aspartameTag Archives

“My Aspartame Experiment” by Victoria Inness-Brown

Female Aspartame-Fed Rats with Tumors

Examples of tumors that developed in female rats fed aspartame

There’s a rather interesting study of aspartame done by amateur scientist, Victoria Inness-Brown. In a 2½ year multigenerational study of rats, a whopping 67% of the female rats developed tumors the size of golf balls or larger! That’s huge on a rat. Necropsies done by a county veterinarian on several of those animals revealed that these tumors were cancerous. Birth defects were seen in subsequent generations. The rats on aspartame also developed miscellaneous health issues, such as paralysis and other apparent neurological problems, eye problems and skin disorders, thinning and yellowing fur, and obesity. All rats in the control group were free of visible symptoms or neurological problems. This may not have been the best controlled experiment out there, but the results are too significant to ignore.

Formal experiments conducted by Morando Soffritti at The Cesare Maltoni Cancer Research Center of the European Ramazzini Foundation revealed similar results. His studies also found high rates of lymphomas and leukemias.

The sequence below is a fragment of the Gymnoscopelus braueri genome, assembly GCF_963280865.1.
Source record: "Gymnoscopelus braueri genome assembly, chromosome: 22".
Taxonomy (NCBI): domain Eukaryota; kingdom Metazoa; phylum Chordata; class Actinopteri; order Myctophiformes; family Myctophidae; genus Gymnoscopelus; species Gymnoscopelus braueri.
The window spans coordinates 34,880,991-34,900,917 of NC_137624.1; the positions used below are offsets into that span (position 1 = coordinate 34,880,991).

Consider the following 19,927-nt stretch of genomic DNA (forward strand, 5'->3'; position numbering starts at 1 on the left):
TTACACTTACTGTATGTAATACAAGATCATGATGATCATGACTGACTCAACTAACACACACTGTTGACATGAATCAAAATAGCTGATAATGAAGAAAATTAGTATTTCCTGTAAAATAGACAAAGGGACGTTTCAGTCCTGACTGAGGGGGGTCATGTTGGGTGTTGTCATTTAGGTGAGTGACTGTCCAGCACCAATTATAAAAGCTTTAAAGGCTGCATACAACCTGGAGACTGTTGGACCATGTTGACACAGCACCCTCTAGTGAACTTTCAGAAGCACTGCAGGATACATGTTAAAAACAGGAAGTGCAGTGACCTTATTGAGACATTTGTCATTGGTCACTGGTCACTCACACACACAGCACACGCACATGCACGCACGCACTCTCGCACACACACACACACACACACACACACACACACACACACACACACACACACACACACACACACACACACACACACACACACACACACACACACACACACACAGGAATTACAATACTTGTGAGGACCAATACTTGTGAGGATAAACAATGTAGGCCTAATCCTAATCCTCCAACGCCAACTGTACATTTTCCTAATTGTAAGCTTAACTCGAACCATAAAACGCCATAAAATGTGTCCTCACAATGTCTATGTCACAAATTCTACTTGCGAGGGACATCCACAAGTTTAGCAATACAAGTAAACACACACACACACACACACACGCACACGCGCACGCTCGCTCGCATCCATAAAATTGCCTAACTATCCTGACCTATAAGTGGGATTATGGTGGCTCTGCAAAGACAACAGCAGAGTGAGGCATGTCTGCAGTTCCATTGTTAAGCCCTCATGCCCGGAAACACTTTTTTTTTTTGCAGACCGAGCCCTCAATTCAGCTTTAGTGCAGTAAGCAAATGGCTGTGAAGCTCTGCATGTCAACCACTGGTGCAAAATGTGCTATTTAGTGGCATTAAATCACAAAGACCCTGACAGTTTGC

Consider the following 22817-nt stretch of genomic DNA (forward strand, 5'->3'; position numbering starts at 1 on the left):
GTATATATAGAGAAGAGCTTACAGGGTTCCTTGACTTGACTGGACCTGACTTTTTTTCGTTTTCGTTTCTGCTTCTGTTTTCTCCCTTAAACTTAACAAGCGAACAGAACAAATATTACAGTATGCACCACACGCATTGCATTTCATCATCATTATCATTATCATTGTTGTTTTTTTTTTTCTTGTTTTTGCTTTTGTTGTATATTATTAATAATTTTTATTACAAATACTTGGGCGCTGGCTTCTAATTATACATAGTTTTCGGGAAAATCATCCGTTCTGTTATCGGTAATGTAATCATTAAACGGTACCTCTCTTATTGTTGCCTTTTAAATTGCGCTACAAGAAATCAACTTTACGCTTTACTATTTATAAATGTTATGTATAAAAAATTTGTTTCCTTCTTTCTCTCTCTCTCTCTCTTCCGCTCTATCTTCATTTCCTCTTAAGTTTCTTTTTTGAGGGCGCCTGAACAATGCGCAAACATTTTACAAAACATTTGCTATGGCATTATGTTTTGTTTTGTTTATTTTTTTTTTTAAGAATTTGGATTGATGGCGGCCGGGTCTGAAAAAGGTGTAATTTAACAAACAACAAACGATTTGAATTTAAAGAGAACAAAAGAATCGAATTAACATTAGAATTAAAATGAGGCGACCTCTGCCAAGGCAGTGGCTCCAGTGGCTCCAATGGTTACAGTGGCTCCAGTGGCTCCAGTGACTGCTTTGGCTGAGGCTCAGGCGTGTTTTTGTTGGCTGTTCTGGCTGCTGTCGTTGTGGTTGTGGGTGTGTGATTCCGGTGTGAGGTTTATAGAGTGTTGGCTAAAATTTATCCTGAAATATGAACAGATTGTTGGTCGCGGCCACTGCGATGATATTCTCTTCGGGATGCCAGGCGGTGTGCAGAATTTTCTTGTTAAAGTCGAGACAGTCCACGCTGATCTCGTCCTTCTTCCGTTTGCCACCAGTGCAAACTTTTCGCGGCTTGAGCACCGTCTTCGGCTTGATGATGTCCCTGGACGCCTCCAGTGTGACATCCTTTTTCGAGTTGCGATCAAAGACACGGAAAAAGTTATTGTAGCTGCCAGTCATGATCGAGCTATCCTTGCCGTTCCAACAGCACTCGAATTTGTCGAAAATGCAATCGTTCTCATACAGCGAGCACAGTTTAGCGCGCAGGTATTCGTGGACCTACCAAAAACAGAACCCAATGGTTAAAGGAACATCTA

This is Part 1 of 5.

References:
Victoria Inness-Brown, M.A. My Aspartame Experiment. This site shows photos of the effects of the aspartame on the rats.
Victoria Inness-Brown with Dr. Joseph Mercola.  Victoria Inness-Brown’s Aspartame Experiment: Interview.
Victoria Inness-Brown M.A. My Aspartame Experiment: Report from a Private Citizen.
Victoria Inness-Brown M.A. Are Your Diet Sodas Killing You? Results from My Aspartame Experiment. (This is an abridged version of My Aspartame Experiment.)
Morando Soffritti et. al. First Experimental Demonstration of the Multipotential Carcinogenic Effects of Aspartame Administered in the Feed to Sprague-Dawley Rats. Environmental Health Perspectives, 3 October 2005.
Soffritti M, Belpoggi F, Tibaldi E, Esposti DD, Lauriola M. Life-span exposure to low doses of aspartame beginning during prenatal life increases cancer effects in rats. Environ Health Perspect. 2007 Sep;115(9):1293-7.